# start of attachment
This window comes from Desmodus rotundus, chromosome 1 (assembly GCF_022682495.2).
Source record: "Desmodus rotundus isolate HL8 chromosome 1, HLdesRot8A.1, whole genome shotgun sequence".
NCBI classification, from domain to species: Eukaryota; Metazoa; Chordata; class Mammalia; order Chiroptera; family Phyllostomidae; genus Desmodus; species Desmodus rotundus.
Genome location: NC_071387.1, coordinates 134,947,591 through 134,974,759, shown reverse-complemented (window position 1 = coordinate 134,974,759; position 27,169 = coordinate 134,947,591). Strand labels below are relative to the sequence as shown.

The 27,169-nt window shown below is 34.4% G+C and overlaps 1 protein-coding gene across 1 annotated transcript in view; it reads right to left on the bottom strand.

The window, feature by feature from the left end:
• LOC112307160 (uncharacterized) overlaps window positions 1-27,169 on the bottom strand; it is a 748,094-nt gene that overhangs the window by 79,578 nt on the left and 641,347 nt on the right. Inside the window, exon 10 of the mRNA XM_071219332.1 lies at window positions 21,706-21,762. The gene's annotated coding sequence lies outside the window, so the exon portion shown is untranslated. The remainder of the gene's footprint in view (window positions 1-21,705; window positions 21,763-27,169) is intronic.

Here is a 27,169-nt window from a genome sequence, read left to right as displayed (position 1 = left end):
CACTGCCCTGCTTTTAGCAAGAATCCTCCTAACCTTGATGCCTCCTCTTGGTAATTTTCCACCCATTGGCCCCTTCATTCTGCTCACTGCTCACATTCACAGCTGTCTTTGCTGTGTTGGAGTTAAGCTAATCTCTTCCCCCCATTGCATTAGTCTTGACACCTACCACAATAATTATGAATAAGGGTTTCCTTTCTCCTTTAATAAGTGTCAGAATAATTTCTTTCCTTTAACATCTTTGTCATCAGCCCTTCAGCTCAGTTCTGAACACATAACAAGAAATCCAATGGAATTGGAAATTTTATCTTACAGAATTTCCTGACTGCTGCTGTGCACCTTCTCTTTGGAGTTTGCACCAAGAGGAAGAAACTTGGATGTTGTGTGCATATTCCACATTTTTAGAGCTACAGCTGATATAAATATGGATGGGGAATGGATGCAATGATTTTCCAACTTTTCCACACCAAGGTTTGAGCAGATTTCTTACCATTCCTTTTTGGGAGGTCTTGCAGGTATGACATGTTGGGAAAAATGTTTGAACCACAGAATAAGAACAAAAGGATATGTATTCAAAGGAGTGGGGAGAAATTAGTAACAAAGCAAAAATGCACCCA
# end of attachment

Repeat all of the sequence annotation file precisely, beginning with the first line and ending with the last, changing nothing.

This window comes from Desmodus rotundus, chromosome 1 (assembly GCF_022682495.2).
Source record: "Desmodus rotundus isolate HL8 chromosome 1, HLdesRot8A.1, whole genome shotgun sequence".
NCBI classification, from domain to species: Eukaryota; Metazoa; Chordata; class Mammalia; order Chiroptera; family Phyllostomidae; genus Desmodus; species Desmodus rotundus.
Genome location: NC_071387.1, coordinates 134,947,591 through 134,974,759, shown reverse-complemented (window position 1 = coordinate 134,974,759; position 27,169 = coordinate 134,947,591). Strand labels below are relative to the sequence as shown.

The 27,169-nt window shown below is 34.4% G+C and overlaps 1 protein-coding gene across 1 annotated transcript in view; it reads right to left on the bottom strand.

The window, feature by feature from the left end:
• LOC112307160 (uncharacterized) overlaps window positions 1-27,169 on the bottom strand; it is a 748,094-nt gene that overhangs the window by 79,578 nt on the left and 641,347 nt on the right. Inside the window, exon 10 of the mRNA XM_071219332.1 lies at window positions 21,706-21,762. The gene's annotated coding sequence lies outside the window, so the exon portion shown is untranslated. The remainder of the gene's footprint in view (window positions 1-21,705; window positions 21,763-27,169) is intronic.

Here is a 27,169-nt window from a genome sequence, read left to right as displayed (position 1 = left end):
CACTGCCCTGCTTTTAGCAAGAATCCTCCTAACCTTGATGCCTCCTCTTGGTAATTTTCCACCCATTGGCCCCTTCATTCTGCTCACTGCTCACATTCACAGCTGTCTTTGCTGTGTTGGAGTTAAGCTAATCTCTTCCCCCCATTGCATTAGTCTTGACACCTACCACAATAATTATGAATAAGGGTTTCCTTTCTCCTTTAATAAGTGTCAGAATAATTTCTTTCCTTTAACATCTTTGTCATCAGCCCTTCAGCTCAGTTCTGAACACATAACAAGAAATCCAATGGAATTGGAAATTTTATCTTACAGAATTTCCTGACTGCTGCTGTGCACCTTCTCTTTGGAGTTTGCACCAAGAGGAAGAAACTTGGATGTTGTGTGCATATTCCACATTTTTAGAGCTACAGCTGATATAAATATGGATGGGGAATGGATGCAATGATTTTCCAACTTTTCCACACCAAGGTTTGAGCAGATTTCTTACCATTCCTTTTTGGGAGGTCTTGCAGGTATGACATGTTGGGAAAAATGTTTGAACCACAGAATAAGAACAAAAGGATATGTATTCAAAGGAGTGGGGAGAAATTAGTAACAAAGCAAAAATGCACCCA